About This Series
Publication Date: January 2010
Contents
What Are Performance Measurement and Program Evaluation?
What Are the Basic Steps?
Appendixes
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About This GuideResources

What Are the Basic Steps?

Formulate Research Questions

Research questions define the issues the evaluation will investigate and are worded so that they can be answered using research methods. These questions emerge from the goals and objectives of the evaluation and determine its design.

Here are some of the questions you may consider for your evaluation:

  • What obstacles does the community face in providing services to victims?
  • Is there a viable network of services to respond adequately and appropriately to the needs of victims?
  • Has the number of victims being identified and served increased? If so, what is the increase?
  • What additional or enhanced services have been provided?
  • Have previously unserved victims received services?
  • What approaches have been successful in overcoming obstacles to establish or enhance services for victims?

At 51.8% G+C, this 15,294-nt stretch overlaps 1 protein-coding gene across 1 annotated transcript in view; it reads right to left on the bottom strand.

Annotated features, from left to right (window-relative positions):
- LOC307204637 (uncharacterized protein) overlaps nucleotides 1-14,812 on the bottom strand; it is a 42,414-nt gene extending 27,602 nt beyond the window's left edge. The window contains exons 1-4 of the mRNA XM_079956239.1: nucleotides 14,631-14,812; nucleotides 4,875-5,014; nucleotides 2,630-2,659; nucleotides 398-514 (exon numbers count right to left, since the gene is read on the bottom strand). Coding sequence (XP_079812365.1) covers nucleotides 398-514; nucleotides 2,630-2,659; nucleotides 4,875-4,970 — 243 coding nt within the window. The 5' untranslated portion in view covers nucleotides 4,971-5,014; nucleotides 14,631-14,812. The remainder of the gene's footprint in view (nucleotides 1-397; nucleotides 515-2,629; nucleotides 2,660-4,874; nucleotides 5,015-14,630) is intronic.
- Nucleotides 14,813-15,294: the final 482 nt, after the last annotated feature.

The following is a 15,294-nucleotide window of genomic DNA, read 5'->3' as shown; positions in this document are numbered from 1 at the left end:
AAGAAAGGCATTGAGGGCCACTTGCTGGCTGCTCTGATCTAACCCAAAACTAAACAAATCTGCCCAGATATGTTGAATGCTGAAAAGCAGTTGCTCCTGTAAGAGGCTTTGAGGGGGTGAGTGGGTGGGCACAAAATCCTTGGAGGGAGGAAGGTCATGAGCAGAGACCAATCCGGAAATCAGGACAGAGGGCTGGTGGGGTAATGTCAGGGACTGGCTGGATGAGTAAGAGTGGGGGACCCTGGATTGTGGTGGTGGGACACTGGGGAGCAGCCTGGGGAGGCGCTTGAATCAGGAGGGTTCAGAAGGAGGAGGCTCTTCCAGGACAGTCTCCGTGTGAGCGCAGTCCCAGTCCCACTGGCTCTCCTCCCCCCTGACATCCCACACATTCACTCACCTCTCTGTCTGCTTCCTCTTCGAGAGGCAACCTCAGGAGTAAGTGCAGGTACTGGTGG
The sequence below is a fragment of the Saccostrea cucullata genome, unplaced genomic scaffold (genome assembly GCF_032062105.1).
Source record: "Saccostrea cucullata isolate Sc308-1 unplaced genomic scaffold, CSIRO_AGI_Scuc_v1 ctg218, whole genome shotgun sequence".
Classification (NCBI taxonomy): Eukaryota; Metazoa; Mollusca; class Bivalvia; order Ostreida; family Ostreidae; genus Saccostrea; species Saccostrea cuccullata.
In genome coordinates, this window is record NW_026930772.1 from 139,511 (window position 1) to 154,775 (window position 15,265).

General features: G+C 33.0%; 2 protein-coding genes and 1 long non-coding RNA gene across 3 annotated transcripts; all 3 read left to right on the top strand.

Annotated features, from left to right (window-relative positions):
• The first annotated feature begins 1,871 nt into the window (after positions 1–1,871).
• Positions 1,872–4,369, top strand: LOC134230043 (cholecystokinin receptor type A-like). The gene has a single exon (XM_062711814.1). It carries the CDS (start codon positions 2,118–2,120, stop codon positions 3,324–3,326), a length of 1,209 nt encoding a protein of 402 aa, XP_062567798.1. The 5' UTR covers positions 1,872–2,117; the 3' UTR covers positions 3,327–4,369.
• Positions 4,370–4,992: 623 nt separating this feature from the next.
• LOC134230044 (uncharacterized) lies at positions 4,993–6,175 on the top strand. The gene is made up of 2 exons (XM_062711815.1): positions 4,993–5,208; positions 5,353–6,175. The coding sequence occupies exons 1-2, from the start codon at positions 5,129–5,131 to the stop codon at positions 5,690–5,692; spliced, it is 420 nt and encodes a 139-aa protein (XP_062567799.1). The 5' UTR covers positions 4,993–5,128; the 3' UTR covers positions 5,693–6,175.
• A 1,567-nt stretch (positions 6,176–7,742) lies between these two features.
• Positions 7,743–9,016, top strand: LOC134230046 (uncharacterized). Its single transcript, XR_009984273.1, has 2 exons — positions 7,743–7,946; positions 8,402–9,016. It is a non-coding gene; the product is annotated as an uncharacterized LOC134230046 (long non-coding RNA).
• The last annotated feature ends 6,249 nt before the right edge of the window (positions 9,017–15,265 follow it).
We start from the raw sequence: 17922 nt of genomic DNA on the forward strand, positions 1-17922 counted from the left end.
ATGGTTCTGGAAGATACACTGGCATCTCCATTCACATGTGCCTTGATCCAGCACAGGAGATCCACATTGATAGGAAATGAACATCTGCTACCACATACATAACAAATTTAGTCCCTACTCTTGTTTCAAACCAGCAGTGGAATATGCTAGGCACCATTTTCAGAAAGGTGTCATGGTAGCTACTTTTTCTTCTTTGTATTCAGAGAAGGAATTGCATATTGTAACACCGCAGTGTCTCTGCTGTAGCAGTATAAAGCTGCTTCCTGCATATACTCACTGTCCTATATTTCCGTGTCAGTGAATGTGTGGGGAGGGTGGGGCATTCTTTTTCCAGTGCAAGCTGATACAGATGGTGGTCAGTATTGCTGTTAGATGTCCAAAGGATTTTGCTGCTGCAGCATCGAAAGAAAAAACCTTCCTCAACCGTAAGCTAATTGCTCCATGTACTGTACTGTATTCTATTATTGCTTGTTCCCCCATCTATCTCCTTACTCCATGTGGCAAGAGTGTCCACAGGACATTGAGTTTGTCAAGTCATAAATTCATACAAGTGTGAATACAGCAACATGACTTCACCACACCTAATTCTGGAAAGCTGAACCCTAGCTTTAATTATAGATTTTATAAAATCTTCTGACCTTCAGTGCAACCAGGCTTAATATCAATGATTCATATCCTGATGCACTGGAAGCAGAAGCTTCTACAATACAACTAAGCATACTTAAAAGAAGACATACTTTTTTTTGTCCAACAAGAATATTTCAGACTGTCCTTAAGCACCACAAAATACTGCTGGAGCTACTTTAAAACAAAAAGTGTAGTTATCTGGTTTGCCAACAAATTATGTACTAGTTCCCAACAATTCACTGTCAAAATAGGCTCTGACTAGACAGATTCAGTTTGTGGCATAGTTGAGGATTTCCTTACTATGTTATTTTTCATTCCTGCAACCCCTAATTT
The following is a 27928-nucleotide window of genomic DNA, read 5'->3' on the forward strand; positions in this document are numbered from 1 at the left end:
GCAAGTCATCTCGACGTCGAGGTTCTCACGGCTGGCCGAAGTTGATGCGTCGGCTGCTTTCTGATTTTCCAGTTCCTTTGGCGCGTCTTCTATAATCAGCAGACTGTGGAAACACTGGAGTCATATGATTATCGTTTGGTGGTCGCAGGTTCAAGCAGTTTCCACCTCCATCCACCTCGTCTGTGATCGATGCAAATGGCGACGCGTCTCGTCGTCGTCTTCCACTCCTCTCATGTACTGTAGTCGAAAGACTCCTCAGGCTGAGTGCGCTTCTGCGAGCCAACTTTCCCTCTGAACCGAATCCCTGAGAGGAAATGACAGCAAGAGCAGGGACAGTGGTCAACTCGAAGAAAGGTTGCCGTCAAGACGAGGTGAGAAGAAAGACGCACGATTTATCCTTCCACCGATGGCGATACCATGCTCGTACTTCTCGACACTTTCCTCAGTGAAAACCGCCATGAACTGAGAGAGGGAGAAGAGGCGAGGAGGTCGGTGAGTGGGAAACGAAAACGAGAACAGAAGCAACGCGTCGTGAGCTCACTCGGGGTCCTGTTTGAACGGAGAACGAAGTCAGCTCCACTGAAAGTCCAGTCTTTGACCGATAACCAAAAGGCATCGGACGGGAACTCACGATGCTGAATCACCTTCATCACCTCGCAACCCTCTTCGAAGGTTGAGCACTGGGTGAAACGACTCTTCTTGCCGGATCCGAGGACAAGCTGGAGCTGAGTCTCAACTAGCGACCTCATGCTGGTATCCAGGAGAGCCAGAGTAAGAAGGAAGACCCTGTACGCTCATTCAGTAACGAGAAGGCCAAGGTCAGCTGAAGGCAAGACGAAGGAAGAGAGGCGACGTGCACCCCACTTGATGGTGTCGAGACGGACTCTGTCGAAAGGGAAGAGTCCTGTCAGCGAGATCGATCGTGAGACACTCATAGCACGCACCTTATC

• How were these approaches developed and implemented?
  • How do you plan to sustain your victim service program over time?

To ensure that you are asking the right research questions—

  • Verify the focus of your evaluation. Why are you evaluating your program? For example, your focus may be to ensure that your program’s activities are meeting the needs of its target population: crime victims.
  • Gear the questions to the decisions you want to make. For example, you may tailor your questions toward finding ways to fill gaps in meeting your program’s goals or improving its services.
  • Make the questions specific. For example, you may want to know how many staff are needed to provide basic counseling services.